I’m interested in enthymemes.
An enthymeme is an argument in which at least one constituent part is not stated, but implied.
When I use the word “argument” I am not denoting a spirited exchange of opinions; rather, I’m using it in a technical sense, meaning “a series of premises leading to a conclusion.”
A simple example of an argument runs as follows:
Premise 1: Sidney Crosby is a human.
Premise 2: All humans are mammals.
Conclusion: Therefore, Sidney Crosby is a mammal.
To turn the above-mentioned syllogism into an enthymeme one could say: “Sidney Crosby is a human, therefore he is a mammal.”
In this case, the second premise, “All humans are mammals” is assumed, but not declared.
If you start looking for enthymemes, you will find them everywhere — on Facebook, in the newspaper, on your cereal box in the morning — albeit not as formally stated as my example.
The success of enthymemes generally relies on an assumption of common sense. For example, the premise “All humans are mammals” doesn’t need to be stated because nearly everyone knows that. If, however, you were aiming this argument at someone who was completely ignorant of biology, it would appear incomplete.
But enthymemes are not always this benign; they can be manipulative. This is done by leading people to believe that an unstated premise is common sense, when in fact it deserves scrutiny and debate. Such a technique is the bread-and-butter of many advertisements.
Consider a typical lottery commercial, perhaps one featuring a yacht in the Pacific Ocean. The argument being made goes like this:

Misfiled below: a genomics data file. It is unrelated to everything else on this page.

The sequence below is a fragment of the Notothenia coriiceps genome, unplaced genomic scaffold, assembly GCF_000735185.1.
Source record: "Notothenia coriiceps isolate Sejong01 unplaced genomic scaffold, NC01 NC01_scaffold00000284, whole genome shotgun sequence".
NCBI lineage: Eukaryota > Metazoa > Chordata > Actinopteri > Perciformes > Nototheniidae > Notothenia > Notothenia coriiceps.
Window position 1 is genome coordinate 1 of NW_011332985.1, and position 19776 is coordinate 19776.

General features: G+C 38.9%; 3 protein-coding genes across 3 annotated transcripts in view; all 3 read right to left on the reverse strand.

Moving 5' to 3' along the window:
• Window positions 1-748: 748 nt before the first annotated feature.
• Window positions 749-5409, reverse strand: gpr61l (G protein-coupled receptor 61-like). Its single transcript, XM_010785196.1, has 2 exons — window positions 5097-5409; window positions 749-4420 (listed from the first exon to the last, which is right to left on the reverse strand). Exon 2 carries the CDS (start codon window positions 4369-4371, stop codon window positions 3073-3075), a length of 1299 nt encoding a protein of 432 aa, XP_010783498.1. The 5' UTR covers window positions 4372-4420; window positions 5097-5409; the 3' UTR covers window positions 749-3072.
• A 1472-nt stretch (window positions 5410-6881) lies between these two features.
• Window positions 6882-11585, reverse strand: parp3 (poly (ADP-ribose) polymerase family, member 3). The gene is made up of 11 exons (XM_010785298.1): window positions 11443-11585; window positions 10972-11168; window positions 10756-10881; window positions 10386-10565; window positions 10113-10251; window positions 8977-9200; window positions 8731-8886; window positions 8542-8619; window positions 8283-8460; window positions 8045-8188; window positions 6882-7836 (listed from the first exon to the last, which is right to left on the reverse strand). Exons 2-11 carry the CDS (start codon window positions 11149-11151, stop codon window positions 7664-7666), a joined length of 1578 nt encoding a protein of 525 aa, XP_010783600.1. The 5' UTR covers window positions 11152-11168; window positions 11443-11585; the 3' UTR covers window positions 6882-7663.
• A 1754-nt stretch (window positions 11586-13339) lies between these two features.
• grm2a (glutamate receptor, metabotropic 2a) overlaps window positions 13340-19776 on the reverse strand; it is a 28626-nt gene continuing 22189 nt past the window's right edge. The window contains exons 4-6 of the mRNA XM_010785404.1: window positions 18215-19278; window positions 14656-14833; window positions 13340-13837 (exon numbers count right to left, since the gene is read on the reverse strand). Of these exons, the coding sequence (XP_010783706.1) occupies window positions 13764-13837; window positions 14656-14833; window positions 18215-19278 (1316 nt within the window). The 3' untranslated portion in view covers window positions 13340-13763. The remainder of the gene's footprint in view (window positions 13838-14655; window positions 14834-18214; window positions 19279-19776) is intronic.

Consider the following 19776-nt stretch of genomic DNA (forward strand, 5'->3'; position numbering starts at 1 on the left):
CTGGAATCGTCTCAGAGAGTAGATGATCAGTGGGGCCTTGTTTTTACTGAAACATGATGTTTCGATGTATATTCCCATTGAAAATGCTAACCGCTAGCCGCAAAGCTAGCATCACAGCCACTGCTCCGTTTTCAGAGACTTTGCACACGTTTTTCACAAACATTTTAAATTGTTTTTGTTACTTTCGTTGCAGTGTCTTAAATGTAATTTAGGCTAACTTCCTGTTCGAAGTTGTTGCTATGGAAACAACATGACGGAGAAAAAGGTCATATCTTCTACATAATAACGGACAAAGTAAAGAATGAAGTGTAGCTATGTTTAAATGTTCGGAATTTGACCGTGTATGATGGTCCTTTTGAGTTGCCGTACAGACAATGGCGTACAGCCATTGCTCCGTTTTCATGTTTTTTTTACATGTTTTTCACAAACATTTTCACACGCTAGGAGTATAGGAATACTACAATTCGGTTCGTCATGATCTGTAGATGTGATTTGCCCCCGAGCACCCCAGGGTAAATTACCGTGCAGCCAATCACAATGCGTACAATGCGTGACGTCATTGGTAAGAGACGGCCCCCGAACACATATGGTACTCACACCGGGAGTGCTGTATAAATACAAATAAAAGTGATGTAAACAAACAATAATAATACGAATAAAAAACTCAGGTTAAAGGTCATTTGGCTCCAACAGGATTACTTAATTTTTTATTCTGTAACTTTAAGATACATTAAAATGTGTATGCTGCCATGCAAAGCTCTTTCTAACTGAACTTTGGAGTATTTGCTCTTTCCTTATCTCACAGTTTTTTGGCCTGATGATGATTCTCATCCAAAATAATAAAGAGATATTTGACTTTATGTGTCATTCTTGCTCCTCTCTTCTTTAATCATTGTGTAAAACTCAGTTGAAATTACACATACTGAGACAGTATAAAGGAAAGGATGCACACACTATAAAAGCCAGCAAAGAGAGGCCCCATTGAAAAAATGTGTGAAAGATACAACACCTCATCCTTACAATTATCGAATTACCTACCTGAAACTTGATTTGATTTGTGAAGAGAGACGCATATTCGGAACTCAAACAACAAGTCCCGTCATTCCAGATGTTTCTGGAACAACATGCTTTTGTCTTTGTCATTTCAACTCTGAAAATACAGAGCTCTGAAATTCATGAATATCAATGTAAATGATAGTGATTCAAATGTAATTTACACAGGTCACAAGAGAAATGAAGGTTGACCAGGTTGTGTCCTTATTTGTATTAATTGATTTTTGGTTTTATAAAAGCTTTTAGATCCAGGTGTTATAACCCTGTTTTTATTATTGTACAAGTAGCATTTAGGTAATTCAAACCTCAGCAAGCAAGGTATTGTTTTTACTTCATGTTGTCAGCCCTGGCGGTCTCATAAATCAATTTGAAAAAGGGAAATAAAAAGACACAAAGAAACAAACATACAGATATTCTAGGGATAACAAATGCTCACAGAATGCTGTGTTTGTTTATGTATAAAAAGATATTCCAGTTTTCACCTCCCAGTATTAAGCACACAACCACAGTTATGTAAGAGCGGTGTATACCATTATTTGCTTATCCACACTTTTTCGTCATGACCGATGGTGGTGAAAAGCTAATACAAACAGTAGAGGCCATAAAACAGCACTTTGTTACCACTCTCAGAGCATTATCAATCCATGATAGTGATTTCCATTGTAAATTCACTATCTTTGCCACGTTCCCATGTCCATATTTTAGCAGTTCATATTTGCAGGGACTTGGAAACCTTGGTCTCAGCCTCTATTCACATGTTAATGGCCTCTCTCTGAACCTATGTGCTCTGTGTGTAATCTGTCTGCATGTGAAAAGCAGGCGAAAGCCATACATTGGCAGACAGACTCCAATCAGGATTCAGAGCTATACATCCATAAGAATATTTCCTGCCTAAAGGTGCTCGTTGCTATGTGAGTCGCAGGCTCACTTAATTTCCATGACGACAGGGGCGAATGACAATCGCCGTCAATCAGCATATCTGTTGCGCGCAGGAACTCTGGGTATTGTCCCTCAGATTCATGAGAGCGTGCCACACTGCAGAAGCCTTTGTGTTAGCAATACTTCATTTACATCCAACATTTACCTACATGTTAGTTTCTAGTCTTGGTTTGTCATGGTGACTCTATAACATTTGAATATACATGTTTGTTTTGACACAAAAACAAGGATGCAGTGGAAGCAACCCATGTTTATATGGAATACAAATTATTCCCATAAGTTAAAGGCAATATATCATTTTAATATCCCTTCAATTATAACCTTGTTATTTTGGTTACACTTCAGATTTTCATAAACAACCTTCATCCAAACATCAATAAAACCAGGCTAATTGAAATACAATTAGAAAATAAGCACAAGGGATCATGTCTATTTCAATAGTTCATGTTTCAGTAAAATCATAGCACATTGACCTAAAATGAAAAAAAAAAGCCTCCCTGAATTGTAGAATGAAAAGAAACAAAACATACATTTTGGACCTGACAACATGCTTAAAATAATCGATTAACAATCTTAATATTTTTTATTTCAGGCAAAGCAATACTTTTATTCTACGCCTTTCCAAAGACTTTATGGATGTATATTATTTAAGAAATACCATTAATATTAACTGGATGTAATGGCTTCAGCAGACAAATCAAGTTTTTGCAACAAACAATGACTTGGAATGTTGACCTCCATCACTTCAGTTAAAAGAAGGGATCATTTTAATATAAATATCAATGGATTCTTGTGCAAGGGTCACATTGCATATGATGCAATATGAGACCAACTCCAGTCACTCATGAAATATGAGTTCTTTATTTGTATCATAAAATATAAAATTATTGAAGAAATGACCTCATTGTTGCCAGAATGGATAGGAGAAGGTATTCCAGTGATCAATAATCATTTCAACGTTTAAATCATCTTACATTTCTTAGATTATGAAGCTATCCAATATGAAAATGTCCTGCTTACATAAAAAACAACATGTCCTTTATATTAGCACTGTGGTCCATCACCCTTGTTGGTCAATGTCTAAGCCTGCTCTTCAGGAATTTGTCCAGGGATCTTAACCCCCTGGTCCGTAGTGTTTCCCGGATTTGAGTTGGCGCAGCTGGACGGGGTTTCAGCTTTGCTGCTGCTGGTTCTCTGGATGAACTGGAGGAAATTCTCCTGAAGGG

Premise 1: Buying a lottery ticket can make you instantly rich.
Conclusion: You should buy a lottery ticket.
But there’s a missing premise, which is:
Premise 2: Becoming instantly rich will vastly improve your life.
The authors of this enthymeme want viewers to believe that “Becoming instantly rich will vastly improve your life” is common sense in exactly the same way that “All humans are mammals” is.
But is it true that sudden wealth will make you a much happier person?
Maybe, maybe not, but at the very least this missing premise deserves to be analyzed, which is the last thing they want you to do. Spend an evening watching television and tally up the sneaky enthymemes you find.
Not that I am against them; enthymemes are a powerful communication tool. But it is worth noticing when they are being used to trick you — and when you are using them to trick others.
Peter Jickling is a Whitehorse playwright and the assistant editor of What’s Up Yukon